The NFL has thankfully seen an influx of talent along the offensive line in recent years. Last year, both Penei Sewell and Rashawn Slater were discussed as being the top tackle in the draft, and both have lived up to expectations during their rookie seasons. Unfortunately, some teams haven’t taken advantage of the talent. The Bengals continue to have one of the league’s worst offensive lines, and Joe Burrow has been sacked over 50 times on the season.
Once again, the 2022 draft class has plenty of tackle help. At the top is Alabama’s, Evan Neal. Behind Neal, there is still plenty of talent, with Ikem Ekwonu and Charles Cross listed as potential early first-round candidates. A player that has seen a significant rise is Ohio State’s Nicholas Petit-Frere. He was once a five-star recruit and the top tackle in the class of 2018. Since then, Petit-Frere has started the last two years for the Buckeyes. In 2020, he started at right tackle, and this year, he made the switch to left tackle. Interesting also was the fact that the Buckeyes moved him to right tackle for a few series at the end of games against Rutgers and Indiana this year. Draft Twitter has mixed opinions on him, so it’s time to dive into the tape.
Make sure to check out all of our other NFL Draft Scouting Reports.
Name: Nicholas Petit-Frere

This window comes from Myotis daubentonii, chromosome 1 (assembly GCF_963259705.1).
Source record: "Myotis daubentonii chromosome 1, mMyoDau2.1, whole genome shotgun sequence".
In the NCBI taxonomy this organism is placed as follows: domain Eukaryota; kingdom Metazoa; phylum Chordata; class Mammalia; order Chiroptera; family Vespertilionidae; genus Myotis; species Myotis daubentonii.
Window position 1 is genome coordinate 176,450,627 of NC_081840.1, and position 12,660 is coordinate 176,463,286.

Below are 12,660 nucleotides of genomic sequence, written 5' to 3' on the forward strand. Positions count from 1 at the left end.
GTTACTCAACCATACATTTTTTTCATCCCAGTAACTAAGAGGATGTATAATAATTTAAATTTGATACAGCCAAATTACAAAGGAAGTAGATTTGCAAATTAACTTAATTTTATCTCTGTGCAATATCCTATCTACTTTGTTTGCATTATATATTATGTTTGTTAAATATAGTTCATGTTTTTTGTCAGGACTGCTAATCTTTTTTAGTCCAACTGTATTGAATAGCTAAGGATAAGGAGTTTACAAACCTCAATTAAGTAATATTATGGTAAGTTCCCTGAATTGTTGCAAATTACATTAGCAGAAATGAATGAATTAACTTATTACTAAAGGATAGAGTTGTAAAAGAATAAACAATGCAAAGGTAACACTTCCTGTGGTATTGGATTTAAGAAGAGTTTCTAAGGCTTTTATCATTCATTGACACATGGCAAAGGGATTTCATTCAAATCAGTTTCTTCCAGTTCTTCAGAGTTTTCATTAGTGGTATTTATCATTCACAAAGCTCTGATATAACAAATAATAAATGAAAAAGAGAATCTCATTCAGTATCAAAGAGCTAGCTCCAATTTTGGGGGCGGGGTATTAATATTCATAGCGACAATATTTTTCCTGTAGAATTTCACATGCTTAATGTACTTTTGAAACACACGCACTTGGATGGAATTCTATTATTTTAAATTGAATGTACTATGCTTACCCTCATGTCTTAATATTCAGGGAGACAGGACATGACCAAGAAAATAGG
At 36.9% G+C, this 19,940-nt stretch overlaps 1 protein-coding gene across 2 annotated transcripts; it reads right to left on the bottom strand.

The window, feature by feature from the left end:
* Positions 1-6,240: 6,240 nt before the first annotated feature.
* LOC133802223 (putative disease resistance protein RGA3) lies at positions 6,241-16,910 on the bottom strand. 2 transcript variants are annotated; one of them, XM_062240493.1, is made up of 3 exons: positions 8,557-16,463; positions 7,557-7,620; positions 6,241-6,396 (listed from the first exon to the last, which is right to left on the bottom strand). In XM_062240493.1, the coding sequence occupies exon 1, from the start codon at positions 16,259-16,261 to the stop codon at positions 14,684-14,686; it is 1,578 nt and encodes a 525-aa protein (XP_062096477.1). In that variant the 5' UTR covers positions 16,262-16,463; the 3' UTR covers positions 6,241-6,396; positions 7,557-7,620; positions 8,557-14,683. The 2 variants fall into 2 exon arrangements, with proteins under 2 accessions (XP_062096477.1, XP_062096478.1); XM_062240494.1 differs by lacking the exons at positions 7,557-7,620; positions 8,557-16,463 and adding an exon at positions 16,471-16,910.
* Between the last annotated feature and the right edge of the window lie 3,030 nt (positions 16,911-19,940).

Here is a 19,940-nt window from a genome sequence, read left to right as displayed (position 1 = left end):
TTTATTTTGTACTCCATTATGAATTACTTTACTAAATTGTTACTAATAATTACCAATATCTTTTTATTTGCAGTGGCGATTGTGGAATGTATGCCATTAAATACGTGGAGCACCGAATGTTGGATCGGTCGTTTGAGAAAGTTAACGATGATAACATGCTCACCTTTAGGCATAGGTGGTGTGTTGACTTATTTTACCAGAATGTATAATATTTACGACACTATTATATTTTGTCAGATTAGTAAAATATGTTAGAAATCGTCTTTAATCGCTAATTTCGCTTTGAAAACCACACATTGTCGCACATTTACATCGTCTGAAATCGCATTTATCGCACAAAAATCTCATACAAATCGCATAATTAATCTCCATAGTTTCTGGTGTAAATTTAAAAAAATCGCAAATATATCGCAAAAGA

Jersey: No. 78
Position: Offensive Tackle
School: Ohio State
Class: Redshirt Junior
Weight: 315 lbs
Games Watched: Akron (2021), Indiana (2021), Penn State (2021), Rutgers (2021), Michigan (2021)
Major Injury History: None
Pass Blocking (10.5/15)
The report gets off to a shaky start here with Petit-Frere’s pass blocking. While he dominates against smaller competition as he did against Rutgers and Akron, he struggled against Arnold Ebiketie, David Ojabo, and specifically Aidan Hutchinson. His pass sets are very inconsistent. He gives up a lot of ground on the inside, and the three potential first-round prospects listed in this section took advantage of it. Hutchinson dominated him when Ohio State played Michigan to the point for Petit-Frere had to start holding him and arguably false-starting on every play during the second half. Teams will see that he struggled against the best competition he played all season, which is a major concern heading into the NFL.
Run Blocking (14/15)
Petit-Frere is a far better run blocker than a pass blocker. He is quite dominant in the run game, and his athleticism helps him greatly. He is very aggressive, almost too aggressive at times. Petit-Frere can move people in the run game from down blocks. After that, he works his way up to the next level and easily paves lanes. Petit-Frere was often the lead blocker during the 2021 season, which resulted in multiple chunk gains. He does miss some blocks on rare occasions due to his aggressiveness.
Petit-Frere has absurd length. He is a long, fluid athlete that moves freely in space and makes it look easy. It is no wonder why the Buckeyes loved to have him outside and lead-blocking. He has long arms that enable him to almost push players outside of the grasp of the play as well.
Yet again, he is inconsistent here. His pass sets are decent. He takes small choppy steps but also gives up a lot of ground on the inside somehow. In the run game, he is usually good, but there have been cases where his first step is too big, which gives the defender a chance to put a move on him, and Petit-Frere misses as a result. His athleticism in this aspect should give him an advantage, but it also hurt him at times.